A terrific new book on cybersex addiction, Always Turned On: Sex Addiction in the Digital Age, written by noted sex addiction experts Rob Weiss and Jennifer Schneider, is now out. This is the third book on cybersex addiction penned by Weiss and Schneider. Their first, Cybersex Exposed, was written in the mid-1990s — the infancy of Internet-driven sexual addiction. By 2006, technology had advanced to the point where that book was outdated. In response, the authors delivered their second book, Untangling the Web. Nine years later, technology has again advanced to the point where a new book is needed, and Weiss and Schneider have filled the void once more.
Technologically speaking, much has changed in the last nine years. In 2006, high-speed Internet was a luxury, smartphones didn’t exist and social media was in its nascent stages. Furthermore, sexting had not been invented, online porn was expensive, video chat and Webcam sex were novelties and GPS-enabled hookup apps were the stuff of science fiction. Today these technologies are staples of sexual and romantic interaction, available 24/7/365. Plus, these technologies can be accessed anywhere, anytime, because smartphones, laptops, tablets and the like are all eminently portable. Additionally, the vast majority of today’s sexual content and interaction is either free or extremely low-cost. As such, the barriers to sexual content and potential sexual partners that existed nine years ago are virtually nonexistent today.
Exacerbating matters for sex addicts is the now unlimited variety of cybersexual content. (As pretty much every cybersex addict knows, sexual variety is the hook.) Thus, technologies, like “tube sites” (which supply an endless array of graphic pornography), video chat sites (which supply an entire world of potential Web-sex partners) and geo-locating hookup apps (offering a ready supply of nearby potential sex partners) are the sex addiction equivalent of crack cocaine. That is why this new book from Weiss and Schneider is so important. It is the only existing work that comprehensively addresses sexual addiction in today’s increasingly digital world.
Of course, as Weiss and Schneider aptly point out, “The basics of sexual addiction remain the same with or without the involvement of technology. Sex addicts have always engaged in their problematic behaviors of choice compulsively and to their detriment. And they do so despite clearly related negative life consequences.” The fact that digital technology so thoroughly facilitates this behavior is simply a byproduct of the modern age. In terms of the addiction itself, all that has really changed is the manner and speed with which sex addicts locate and access addictive sexual content and activity.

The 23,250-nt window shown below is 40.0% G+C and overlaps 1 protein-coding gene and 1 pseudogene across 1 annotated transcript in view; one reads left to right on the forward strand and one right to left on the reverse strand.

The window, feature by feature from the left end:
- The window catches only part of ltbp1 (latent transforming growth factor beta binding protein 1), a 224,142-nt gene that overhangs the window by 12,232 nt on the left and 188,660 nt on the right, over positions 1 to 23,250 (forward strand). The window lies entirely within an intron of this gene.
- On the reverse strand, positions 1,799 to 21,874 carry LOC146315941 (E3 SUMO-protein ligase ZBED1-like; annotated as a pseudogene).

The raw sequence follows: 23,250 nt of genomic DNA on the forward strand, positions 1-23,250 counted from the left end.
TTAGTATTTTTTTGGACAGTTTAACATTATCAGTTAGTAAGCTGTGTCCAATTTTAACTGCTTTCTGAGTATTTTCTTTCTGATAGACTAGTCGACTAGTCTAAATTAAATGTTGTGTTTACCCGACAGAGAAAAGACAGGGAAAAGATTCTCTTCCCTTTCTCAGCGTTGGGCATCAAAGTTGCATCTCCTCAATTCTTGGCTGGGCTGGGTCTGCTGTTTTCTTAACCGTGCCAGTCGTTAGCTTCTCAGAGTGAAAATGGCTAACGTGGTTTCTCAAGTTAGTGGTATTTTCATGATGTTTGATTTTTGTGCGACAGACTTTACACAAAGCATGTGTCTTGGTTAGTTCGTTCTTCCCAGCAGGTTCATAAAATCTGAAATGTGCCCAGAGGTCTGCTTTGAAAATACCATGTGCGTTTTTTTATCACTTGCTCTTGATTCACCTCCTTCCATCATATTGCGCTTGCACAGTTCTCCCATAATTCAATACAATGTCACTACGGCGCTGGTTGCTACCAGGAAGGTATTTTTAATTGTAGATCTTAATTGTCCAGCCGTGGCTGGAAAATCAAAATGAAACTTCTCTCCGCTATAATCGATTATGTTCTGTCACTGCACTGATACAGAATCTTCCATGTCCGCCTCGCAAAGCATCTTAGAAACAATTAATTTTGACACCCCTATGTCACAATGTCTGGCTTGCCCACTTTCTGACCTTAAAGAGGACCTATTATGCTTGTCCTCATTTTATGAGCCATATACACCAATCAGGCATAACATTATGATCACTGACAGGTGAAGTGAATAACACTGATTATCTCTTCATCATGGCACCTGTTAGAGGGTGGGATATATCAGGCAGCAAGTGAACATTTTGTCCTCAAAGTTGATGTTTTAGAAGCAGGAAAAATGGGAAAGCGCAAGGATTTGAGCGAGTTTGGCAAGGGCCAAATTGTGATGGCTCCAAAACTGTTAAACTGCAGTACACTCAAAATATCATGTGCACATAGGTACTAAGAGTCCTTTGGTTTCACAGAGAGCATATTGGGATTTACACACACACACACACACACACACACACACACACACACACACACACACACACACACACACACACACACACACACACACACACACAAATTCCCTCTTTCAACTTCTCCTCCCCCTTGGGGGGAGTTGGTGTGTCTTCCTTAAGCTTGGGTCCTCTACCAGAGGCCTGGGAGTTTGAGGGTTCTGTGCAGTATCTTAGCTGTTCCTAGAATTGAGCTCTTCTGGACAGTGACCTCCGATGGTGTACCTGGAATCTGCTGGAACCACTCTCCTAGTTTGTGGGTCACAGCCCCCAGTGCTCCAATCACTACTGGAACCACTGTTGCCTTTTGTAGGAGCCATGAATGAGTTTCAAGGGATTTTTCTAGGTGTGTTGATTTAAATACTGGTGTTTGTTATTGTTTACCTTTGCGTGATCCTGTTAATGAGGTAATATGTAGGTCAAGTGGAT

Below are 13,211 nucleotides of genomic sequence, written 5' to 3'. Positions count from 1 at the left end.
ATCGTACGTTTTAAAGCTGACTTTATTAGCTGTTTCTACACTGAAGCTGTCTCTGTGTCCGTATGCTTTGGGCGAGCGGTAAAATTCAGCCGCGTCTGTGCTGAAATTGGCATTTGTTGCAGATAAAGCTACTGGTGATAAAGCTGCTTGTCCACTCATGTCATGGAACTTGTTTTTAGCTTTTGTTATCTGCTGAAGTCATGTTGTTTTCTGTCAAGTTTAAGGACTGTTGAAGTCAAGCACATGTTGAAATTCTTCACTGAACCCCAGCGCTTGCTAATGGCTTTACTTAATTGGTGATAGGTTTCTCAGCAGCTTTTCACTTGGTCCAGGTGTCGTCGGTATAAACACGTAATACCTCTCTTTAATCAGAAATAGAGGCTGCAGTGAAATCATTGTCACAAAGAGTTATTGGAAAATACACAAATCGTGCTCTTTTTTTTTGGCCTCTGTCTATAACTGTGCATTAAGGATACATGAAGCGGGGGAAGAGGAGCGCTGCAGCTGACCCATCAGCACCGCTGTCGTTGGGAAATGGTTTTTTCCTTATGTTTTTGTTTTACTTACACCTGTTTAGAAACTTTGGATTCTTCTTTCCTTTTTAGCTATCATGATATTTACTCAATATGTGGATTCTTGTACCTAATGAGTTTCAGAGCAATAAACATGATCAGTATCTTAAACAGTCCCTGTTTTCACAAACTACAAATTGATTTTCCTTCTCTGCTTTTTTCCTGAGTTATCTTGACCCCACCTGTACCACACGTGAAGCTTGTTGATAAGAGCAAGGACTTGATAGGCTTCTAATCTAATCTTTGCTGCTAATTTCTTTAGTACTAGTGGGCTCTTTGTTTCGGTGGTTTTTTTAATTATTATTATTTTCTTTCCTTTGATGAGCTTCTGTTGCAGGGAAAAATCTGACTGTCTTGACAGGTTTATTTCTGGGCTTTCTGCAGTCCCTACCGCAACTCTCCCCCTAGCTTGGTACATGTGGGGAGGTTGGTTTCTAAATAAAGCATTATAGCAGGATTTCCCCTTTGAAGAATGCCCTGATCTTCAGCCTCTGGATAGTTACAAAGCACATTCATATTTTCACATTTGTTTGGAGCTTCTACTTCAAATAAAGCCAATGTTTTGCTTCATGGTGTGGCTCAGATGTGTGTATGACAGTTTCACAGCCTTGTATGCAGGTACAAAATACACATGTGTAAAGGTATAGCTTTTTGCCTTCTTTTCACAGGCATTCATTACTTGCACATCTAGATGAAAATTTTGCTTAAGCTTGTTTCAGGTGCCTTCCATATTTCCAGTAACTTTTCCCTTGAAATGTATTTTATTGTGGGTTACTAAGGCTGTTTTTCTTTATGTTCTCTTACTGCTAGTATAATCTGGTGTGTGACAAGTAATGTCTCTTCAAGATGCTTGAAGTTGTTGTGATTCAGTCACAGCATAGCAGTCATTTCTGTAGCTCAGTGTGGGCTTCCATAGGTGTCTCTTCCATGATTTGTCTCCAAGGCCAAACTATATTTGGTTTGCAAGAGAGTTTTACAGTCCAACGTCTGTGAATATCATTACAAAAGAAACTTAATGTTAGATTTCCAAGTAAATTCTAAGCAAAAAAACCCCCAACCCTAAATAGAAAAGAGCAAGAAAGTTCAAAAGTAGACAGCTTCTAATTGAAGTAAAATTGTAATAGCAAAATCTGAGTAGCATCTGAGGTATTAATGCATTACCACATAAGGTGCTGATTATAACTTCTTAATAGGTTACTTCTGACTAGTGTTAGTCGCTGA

Nevertheless, it is clear that sexual addiction today is not the same as sexual addiction a mere 10 years ago. It hits quicker, harder and in different venues. Plus, the demographic has changed significantly, with many more women and adolescents now hooked on cybersexual intensity. As such, the effects of sexual addiction and the ways in which healing takes place are also changing. For instance, the authors tell us that porn-induced sexual dysfunction (erectile dysfunction, delayed ejaculation, inability to reach orgasm) is an ever more common side effect of sexual addiction, especially among younger males. And sex addicts of both genders are increasingly losing interest in real-world partnerships, preferring instead the safety and reliability of cybersex.
Happily, Weiss and Schneider also address the ways in which the healing process has evolved in response to technology. For instance, once upon a time cybersex addicts could simply stay offline, or they at least could agree to only use digital technology when another person – someone supportive of their recovery – could see what they were doing. Nowadays this just isn’t possible. The Internet and other forms of digital interaction are ubiquitous, used for shopping, traveling, socializing and communicating with friends and family (especially kids). In other words, digital technology is integral to life and not so easily discarded. This and other recovery-related topics are addressed in depth throughout the book.
Overall, Always Turned On is a well-written and comprehensive overview of modern-day cybersex addiction. Throughout the text, the informational material is brought to life by real-world stories of addiction, consequences and recovery. This makes the book easier to read and understand, and easier for sexually addicted readers to identify with. Although this work is primarily written for cybersex addicts and the people who treat them, others will also find it enlightening. In fact, there’s a chapter specifically written for spouses and partners of cybersex addicts, as well as material for parents who are concerned about the online sexual behavior of their children.
Always Turned On is highly recommended for all cybersex addicts, for clinicians who treat them and for anyone who is worried about or dealing with the problematic behaviors of a cybersex addict. Remember, no matter how complicated and advanced tech-driven sexual addiction becomes, lasting recovery and a better life are possible. And Weiss and Schneider’s new book provides the modern-day roadmap for this process.
Always Turned On is available on Kindle and other e-book formats; print copies of the book will be available from February 10, 2015.